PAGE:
September is my sabbatical month, an entire month set aside to do the traveling and exploring that doesn’t fit in to my lifestyle the remaining 11 months of the year. Awesome, isn’t it? By the time summer arrives, I’m longing for the break, imagining how good it’ll feel to put the pressures of daily life (and baseball season!) on hold. But come September 1, I’m still surprised, though I’ve done this before, that time off doesn’t sweep in to my life with a huge sigh of relief. Guess I need a reminder—change, even good, longed for, sought after change, is hard! Seriously, I am saying that there’s a period of adjustment even to a change as wonderful as a month of travel. Despite the pressure and stress of daily life, I lead a life that I’ve chosen and procured to fit me just right, a life I really love. So, when my entire routine is disrupted, come September travel, I’m out of sorts…just when I should be ecstatic! And that discombobulated feeling is compounded by my own expectations—that I’ll transition fluidly and seamlessly from my “at home” daily routine to my “travel” daily routine, that I’ll only feel exhilaration at the new found freedom and joy at having time to see the world and spend uninterrupted hours with Ron. It’s a double-whammy, all brought on by…yours, truly!
It’s all about expectations
Expectations are everything—I’m adding a calendar reminder to this effect on next August 31st. Need to remember it so I can be prepared. Maybe I should add it for August 1st, instead, so I have a whole month to get into the right mindset for my transition. A wiser, more realistic version of myself will expect that abandoning my daily routine will unsettle me. She’ll consider in advance some small, comforting, self-care measures to build in to those first sabbatical days to ease the transition. She’ll also temper those expectations of bliss. That exalted state of freedom may or may not come, but probably won’t in the first few days. The change of focus and activities will, on the whole, be a good thing, even a very good thing, but it won’t be heralded in by fireworks, fanfare, or even a sudden relief from the stress of daily life. One kind of stress—getting things done so I can pick up Dad for dinner, remaining patient and kind when he is confused and asks me the same question for the 17th time…will be replaced by another. When you’re traveling with another person, decisions about how the day is spent are suddenly joint…a big adjustment for the two very independent souls in my household who are accustomed to going our own ways with no explanation and just a wave of the hand.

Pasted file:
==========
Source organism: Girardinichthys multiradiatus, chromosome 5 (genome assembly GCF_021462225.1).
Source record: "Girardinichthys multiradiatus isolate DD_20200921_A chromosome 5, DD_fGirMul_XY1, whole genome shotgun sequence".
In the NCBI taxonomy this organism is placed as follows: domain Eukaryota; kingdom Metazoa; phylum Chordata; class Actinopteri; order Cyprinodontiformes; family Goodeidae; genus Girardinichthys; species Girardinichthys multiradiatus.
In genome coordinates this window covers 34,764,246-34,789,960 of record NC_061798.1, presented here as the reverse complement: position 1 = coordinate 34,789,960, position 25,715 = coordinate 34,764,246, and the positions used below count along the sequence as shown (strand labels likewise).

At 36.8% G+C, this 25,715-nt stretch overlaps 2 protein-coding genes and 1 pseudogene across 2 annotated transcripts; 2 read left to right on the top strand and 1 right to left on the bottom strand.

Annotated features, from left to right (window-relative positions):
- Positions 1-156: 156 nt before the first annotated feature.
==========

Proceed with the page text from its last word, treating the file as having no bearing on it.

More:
Just do it anyway
Change is good! Big and small, mixing things up makes life better…or shows us that what we’ve got right now is pretty darned good! I remind myself that I’ve made the greatest gains in life satisfaction when I’ve taken the leap and made scary changes—career changes, moving across the country or to another country altogether, committing to a relationship, caring for my parents. The key to navigating the transitions with the least amount of psychic wear and tear is to manage my own expectations of the process and my reactions to it.
Here I sit, a month after returning from my September sabbatical. I expected (that word, again!) re-entry into daily life to be bumpy…and it has been! My daily routine was not re-established overnight. In fact, the process of restarting my at home daily routine has been an opportunity to examine each piece with fresh eyes, to see how the pieces work and fit together. Some parts reverted to their pre-September sabbatical form and some have morphed, been moved to a new time slot, or been abandoned completely. I aspire to regular blog posts, but they haven’t returned quickly. I’ve still got plenty of room for calibrating my expectations, but it does feel good to be back in my groove!
I love partnering with people who are in transition! Give me a call (336-701-2612) or send me a message if you would like help working through yours.
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